The Efficiency Expert

By Edgar Rice Burroughs

Page 20

he was a rather nice person to look at, but
that he was equally nice to talk to.

She could not help but notice that his clothes were rather badly
wrinkled and that his shoes were dusty and well worn; for when he
kneeled in the street to operate the jack the sole of one shoe was
revealed beneath the light of an adjacent arc, and she saw that it was
badly worn. Evidently he was a poor young man.

She had observed these things almost unconsciously, and yet they made
their impression upon her, so that when he had finished she recalled
them, and was emboldened thereby to offer him a bill in payment for his
services. He refused, as she had almost expected him to do, for while
his clothes and his shoes suggested that he might accept a gratuity, his
voice and his manner belied them.

During the operation of changing the wheel the young man had a good
opportunity to appraise the face and figure of the girl, both of which
he found entirely to his liking, and when finally she started off, after
thanking him, he stood upon the curb watching the car until it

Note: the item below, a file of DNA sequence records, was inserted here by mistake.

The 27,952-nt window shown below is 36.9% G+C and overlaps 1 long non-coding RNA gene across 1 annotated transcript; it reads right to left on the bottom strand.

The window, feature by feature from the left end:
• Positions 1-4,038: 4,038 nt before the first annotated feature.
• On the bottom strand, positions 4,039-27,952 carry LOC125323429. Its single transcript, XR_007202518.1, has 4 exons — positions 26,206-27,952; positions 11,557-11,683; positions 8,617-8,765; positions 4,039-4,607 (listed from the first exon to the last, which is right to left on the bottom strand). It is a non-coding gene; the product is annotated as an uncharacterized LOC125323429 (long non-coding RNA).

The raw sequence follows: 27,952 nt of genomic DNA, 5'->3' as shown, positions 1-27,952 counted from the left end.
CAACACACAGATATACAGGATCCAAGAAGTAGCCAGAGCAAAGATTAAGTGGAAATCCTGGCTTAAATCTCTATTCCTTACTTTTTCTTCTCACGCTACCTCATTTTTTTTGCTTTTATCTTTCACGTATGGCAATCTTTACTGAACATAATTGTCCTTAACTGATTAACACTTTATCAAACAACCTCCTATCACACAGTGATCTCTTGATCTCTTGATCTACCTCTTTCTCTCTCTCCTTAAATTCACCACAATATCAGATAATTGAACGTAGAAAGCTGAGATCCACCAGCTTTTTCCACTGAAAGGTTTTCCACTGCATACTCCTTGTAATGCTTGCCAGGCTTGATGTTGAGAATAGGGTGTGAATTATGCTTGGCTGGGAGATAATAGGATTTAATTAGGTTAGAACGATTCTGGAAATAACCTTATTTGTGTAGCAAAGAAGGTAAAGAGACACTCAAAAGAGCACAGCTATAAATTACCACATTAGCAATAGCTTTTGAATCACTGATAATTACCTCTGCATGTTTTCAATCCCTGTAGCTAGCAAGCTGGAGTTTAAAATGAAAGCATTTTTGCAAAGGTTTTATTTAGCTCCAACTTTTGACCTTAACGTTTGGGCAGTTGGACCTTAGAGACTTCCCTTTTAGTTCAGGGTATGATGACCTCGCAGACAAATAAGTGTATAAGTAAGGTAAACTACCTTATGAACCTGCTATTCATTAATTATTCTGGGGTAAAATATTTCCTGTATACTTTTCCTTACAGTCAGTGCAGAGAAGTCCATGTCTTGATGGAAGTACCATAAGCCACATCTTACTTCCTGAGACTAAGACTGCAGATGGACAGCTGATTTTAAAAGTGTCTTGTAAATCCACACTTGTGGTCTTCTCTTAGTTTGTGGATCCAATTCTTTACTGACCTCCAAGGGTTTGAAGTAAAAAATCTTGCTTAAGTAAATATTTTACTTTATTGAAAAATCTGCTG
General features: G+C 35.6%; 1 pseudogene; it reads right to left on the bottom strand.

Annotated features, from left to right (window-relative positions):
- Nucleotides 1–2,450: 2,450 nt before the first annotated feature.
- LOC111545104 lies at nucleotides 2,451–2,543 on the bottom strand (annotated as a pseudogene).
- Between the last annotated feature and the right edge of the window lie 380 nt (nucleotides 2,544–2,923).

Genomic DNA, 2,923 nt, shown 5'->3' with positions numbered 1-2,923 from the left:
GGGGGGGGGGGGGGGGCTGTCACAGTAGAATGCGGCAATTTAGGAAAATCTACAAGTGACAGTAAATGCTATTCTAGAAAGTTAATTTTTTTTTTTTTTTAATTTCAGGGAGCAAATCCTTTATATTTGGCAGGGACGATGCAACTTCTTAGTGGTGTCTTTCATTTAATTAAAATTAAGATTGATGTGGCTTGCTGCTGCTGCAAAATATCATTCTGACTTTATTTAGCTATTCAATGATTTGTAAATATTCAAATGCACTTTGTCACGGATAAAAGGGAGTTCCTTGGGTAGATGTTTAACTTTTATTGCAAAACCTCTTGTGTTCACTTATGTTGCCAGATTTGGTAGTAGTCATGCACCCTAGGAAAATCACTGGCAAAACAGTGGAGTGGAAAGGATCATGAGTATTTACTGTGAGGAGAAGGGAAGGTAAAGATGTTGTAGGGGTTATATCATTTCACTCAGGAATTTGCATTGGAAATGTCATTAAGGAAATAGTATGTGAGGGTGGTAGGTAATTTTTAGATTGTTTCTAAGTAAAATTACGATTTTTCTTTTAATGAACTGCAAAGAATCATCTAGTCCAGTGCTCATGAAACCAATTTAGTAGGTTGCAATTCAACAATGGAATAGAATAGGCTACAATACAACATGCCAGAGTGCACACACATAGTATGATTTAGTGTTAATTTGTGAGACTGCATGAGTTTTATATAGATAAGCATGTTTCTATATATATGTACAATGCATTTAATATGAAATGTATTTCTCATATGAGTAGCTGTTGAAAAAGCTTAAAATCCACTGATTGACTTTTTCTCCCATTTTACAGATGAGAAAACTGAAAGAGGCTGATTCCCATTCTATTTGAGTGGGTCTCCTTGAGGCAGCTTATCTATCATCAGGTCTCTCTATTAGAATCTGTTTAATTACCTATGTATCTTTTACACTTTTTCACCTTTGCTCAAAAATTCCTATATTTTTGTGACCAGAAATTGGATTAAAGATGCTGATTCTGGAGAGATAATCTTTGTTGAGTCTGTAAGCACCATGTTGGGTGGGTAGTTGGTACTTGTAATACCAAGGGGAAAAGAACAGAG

disappeared from view.

Slowly he drew from his pocket an envelope which had been addressed and
stamped for mailing, and very carefully tore it into small bits which he
dropped into the gutter. He could not have told had any one asked him
what prompted him to the act. A girl had come into his life for an
instant, and had gone out again, doubtless forever, and yet in that
instant Jimmy Torrance had taken a new grasp upon his self-esteem.

It might have been the girl, and again it might not have been. He could
not tell. Possibly it was the simple little act of refusing the tip she
had proffered him. It might have been any one of a dozen little
different things, or an accumulation of them all, that had brought back
a sudden flood of the old self-confidence and optimism.

"To-morrow," said Jimmy as he climbed into his bed, "I am going to land
a job."

And he did. In the department store to the general managership of whose
mail-order department he had aspired Jimmy secured a position in the
hosiery department at ten dollars a week. The department buyer who had
interviewed him asked him what experience he had had with ladies'

"About four or five years," replied Jimmy.

"For whom did you work?"

"I was in business for myself," replied the applicant, "both in the West
and in the East.

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